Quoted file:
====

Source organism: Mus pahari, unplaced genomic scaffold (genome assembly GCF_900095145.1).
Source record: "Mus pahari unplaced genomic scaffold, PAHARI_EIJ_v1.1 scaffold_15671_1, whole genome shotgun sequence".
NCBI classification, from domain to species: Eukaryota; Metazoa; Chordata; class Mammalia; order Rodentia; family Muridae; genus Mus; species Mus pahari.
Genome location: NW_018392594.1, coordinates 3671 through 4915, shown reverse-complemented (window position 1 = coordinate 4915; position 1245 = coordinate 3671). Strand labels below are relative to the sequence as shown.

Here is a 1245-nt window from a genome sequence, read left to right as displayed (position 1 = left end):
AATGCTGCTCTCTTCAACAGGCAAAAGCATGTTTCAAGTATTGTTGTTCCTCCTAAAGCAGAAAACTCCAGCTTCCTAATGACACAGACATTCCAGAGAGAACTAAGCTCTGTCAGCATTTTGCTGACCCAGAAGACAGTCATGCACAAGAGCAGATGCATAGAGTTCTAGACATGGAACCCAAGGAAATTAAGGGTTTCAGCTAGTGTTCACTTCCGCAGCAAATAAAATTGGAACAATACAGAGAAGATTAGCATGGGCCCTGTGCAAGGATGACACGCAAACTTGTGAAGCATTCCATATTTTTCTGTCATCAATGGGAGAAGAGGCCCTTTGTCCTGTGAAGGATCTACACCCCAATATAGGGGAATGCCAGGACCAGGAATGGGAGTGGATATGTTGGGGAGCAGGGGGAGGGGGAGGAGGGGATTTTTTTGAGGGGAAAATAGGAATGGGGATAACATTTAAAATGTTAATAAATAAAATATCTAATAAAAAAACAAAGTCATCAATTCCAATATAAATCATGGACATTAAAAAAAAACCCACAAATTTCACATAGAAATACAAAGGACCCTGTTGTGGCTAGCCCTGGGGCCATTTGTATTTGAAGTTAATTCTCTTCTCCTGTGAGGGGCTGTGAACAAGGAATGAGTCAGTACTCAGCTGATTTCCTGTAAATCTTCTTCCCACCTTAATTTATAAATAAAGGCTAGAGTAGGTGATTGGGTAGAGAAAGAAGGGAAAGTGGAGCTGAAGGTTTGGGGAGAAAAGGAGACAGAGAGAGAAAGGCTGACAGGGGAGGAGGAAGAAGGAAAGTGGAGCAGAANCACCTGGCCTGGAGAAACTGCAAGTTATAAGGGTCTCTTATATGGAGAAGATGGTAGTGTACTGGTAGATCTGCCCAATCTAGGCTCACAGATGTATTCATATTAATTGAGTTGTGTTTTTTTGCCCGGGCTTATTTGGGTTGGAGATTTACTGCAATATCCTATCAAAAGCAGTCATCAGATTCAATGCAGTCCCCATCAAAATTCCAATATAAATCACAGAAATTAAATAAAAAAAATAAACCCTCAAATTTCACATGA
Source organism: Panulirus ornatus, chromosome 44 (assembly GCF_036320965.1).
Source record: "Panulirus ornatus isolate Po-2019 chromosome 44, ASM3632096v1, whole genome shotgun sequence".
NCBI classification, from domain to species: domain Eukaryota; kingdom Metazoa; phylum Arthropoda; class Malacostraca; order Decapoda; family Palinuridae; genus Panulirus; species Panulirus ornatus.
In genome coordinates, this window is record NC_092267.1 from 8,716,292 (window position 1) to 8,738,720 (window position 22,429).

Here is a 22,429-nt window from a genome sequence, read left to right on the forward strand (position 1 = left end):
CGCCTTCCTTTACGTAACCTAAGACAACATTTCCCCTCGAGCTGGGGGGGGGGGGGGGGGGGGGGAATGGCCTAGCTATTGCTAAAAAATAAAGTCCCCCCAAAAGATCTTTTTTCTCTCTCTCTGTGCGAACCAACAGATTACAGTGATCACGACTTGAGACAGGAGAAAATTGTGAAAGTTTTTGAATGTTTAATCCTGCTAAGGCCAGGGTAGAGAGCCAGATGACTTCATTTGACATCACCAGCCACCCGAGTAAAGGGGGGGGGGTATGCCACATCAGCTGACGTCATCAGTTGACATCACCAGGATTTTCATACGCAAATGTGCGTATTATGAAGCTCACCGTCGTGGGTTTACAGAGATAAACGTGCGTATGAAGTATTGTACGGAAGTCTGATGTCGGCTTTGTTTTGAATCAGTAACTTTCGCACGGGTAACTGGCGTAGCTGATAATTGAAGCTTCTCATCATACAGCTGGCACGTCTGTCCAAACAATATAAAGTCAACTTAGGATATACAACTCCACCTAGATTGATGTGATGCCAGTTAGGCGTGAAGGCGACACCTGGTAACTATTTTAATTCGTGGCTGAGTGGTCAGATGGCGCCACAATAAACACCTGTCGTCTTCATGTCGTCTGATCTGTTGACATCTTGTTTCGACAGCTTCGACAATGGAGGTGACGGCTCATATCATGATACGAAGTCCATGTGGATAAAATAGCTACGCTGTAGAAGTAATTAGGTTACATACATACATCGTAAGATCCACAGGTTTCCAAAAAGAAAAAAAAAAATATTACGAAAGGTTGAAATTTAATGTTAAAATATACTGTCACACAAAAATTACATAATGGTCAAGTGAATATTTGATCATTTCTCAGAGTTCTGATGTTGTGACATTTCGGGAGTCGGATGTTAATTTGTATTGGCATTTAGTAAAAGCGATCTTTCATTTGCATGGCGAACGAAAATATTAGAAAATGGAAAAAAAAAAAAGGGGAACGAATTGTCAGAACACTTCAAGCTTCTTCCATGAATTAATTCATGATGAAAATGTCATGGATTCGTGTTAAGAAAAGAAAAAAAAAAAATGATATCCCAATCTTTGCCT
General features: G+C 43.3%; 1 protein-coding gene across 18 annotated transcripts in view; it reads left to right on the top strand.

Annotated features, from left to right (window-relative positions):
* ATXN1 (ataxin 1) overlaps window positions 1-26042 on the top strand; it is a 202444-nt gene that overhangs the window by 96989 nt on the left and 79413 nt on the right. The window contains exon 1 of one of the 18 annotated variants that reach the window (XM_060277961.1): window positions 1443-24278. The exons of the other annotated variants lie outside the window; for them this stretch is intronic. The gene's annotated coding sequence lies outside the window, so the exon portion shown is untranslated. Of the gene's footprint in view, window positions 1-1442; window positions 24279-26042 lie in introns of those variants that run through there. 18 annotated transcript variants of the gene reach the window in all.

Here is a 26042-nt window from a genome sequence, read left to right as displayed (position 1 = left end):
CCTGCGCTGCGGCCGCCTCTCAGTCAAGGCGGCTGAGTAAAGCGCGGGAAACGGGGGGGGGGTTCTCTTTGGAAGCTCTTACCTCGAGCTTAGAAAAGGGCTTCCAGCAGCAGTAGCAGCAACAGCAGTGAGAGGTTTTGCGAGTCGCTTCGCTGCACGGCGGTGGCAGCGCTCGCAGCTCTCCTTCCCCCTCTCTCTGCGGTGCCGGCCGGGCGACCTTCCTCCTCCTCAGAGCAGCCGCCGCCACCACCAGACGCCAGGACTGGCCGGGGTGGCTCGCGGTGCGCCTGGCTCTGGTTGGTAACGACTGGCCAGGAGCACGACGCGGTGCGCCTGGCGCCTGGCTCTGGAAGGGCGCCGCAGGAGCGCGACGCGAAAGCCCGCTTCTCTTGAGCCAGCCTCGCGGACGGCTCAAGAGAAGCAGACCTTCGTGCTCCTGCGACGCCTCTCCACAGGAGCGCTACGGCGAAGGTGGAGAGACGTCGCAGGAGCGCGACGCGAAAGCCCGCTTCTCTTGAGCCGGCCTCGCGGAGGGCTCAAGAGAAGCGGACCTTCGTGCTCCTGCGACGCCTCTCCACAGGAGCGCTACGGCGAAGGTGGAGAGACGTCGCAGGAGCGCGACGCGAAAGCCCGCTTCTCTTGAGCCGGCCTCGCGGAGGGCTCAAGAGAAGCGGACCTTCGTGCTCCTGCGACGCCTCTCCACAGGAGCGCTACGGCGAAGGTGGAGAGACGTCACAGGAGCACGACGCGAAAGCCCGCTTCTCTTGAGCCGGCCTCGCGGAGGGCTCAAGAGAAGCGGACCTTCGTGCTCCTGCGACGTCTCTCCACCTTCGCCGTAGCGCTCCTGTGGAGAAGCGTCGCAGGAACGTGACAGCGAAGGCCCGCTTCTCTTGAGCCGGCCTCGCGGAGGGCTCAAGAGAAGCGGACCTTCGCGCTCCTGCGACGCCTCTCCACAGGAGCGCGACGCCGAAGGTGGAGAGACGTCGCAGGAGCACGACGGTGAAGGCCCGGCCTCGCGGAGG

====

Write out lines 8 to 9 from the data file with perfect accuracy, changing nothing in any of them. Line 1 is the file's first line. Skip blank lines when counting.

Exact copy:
Source record: "Panulirus ornatus isolate Po-2019 chromosome 44, ASM3632096v1, whole genome shotgun sequence".
NCBI classification, from domain to species: domain Eukaryota; kingdom Metazoa; phylum Arthropoda; class Malacostraca; order Decapoda; family Palinuridae; genus Panulirus; species Panulirus ornatus.